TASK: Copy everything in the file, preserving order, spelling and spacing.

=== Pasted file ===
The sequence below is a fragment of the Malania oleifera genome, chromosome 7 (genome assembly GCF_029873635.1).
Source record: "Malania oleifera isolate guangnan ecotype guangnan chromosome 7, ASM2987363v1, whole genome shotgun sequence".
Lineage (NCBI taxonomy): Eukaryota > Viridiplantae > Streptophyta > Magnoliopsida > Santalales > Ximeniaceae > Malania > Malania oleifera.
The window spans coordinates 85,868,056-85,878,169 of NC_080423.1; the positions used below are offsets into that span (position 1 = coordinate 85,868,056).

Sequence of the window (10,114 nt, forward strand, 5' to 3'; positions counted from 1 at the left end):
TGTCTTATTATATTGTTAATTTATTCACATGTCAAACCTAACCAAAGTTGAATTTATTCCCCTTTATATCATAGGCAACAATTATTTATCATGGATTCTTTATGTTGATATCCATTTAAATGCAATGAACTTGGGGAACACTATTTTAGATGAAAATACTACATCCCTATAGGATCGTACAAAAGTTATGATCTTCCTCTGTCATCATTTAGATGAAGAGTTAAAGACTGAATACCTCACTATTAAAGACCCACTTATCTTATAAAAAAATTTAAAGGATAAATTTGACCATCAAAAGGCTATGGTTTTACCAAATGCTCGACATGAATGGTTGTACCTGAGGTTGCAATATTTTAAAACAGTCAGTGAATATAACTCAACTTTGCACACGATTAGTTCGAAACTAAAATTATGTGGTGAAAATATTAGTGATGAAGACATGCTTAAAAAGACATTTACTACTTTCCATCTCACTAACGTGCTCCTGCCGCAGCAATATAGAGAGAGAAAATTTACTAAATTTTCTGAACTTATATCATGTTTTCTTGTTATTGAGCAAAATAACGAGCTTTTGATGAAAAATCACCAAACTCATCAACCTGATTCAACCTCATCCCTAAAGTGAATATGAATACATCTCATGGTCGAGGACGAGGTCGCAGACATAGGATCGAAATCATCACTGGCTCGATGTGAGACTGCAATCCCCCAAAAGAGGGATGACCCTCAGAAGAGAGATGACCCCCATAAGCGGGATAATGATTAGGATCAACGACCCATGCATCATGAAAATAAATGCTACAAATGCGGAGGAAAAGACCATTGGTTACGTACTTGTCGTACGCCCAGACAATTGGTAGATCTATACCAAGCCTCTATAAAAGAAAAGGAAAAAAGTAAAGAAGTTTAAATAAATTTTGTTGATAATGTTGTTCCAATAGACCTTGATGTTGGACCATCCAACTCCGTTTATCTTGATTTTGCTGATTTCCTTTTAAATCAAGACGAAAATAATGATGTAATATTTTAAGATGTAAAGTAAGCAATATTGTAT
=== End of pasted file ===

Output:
The sequence below is a fragment of the Malania oleifera genome, chromosome 7 (genome assembly GCF_029873635.1).
Source record: "Malania oleifera isolate guangnan ecotype guangnan chromosome 7, ASM2987363v1, whole genome shotgun sequence".
Lineage (NCBI taxonomy): Eukaryota > Viridiplantae > Streptophyta > Magnoliopsida > Santalales > Ximeniaceae > Malania > Malania oleifera.
The window spans coordinates 85,868,056-85,878,169 of NC_080423.1; the positions used below are offsets into that span (position 1 = coordinate 85,868,056).

Sequence of the window (10,114 nt, forward strand, 5' to 3'; positions counted from 1 at the left end):
TGTCTTATTATATTGTTAATTTATTCACATGTCAAACCTAACCAAAGTTGAATTTATTCCCCTTTATATCATAGGCAACAATTATTTATCATGGATTCTTTATGTTGATATCCATTTAAATGCAATGAACTTGGGGAACACTATTTTAGATGAAAATACTACATCCCTATAGGATCGTACAAAAGTTATGATCTTCCTCTGTCATCATTTAGATGAAGAGTTAAAGACTGAATACCTCACTATTAAAGACCCACTTATCTTATAAAAAAATTTAAAGGATAAATTTGACCATCAAAAGGCTATGGTTTTACCAAATGCTCGACATGAATGGTTGTACCTGAGGTTGCAATATTTTAAAACAGTCAGTGAATATAACTCAACTTTGCACACGATTAGTTCGAAACTAAAATTATGTGGTGAAAATATTAGTGATGAAGACATGCTTAAAAAGACATTTACTACTTTCCATCTCACTAACGTGCTCCTGCCGCAGCAATATAGAGAGAGAAAATTTACTAAATTTTCTGAACTTATATCATGTTTTCTTGTTATTGAGCAAAATAACGAGCTTTTGATGAAAAATCACCAAACTCATCAACCTGATTCAACCTCATCCCTAAAGTGAATATGAATACATCTCATGGTCGAGGACGAGGTCGCAGACATAGGATCGAAATCATCACTGGCTCGATGTGAGACTGCAATCCCCCAAAAGAGGGATGACCCTCAGAAGAGAGATGACCCCCATAAGCGGGATAATGATTAGGATCAACGACCCATGCATCATGAAAATAAATGCTACAAATGCGGAGGAAAAGACCATTGGTTACGTACTTGTCGTACGCCCAGACAATTGGTAGATCTATACCAAGCCTCTATAAAAGAAAAGGAAAAAAGTAAAGAAGTTTAAATAAATTTTGTTGATAATGTTGTTCCAATAGACCTTGATGTTGGACCATCCAACTCCGTTTATCTTGATTTTGCTGATTTCCTTTTAAATCAAGACGAAAATAATGATGTAATATTTTAAGATGTAAAGTAAGCAATATTGTAT